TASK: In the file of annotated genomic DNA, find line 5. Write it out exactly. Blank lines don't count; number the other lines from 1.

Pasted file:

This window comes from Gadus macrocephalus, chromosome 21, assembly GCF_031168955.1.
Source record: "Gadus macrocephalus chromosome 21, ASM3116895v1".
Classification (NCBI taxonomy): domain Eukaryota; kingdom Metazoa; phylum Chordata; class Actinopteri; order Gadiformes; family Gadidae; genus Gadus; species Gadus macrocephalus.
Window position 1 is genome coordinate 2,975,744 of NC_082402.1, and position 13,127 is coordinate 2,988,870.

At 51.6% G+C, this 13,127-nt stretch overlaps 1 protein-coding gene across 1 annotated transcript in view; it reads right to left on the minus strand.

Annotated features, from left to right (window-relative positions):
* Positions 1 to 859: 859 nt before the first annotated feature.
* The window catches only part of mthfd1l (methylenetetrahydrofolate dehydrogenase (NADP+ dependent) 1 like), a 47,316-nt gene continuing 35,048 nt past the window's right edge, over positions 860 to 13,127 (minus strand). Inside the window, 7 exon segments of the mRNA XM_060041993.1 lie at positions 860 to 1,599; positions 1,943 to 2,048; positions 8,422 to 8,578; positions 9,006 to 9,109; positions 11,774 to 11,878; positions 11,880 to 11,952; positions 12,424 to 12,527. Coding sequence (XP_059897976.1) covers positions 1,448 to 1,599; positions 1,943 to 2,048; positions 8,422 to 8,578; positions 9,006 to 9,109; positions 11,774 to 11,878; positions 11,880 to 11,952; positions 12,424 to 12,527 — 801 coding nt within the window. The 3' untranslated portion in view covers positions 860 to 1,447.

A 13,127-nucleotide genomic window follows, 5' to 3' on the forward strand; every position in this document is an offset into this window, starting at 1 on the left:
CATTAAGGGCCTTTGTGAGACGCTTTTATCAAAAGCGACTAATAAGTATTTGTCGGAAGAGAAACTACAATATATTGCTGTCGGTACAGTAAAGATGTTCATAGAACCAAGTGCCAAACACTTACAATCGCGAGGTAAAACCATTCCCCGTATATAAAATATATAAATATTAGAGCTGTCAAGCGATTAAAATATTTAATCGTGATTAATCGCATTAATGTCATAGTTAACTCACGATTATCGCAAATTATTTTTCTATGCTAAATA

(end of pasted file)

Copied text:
At 51.6% G+C, this 13,127-nt stretch overlaps 1 protein-coding gene across 1 annotated transcript in view; it reads right to left on the minus strand.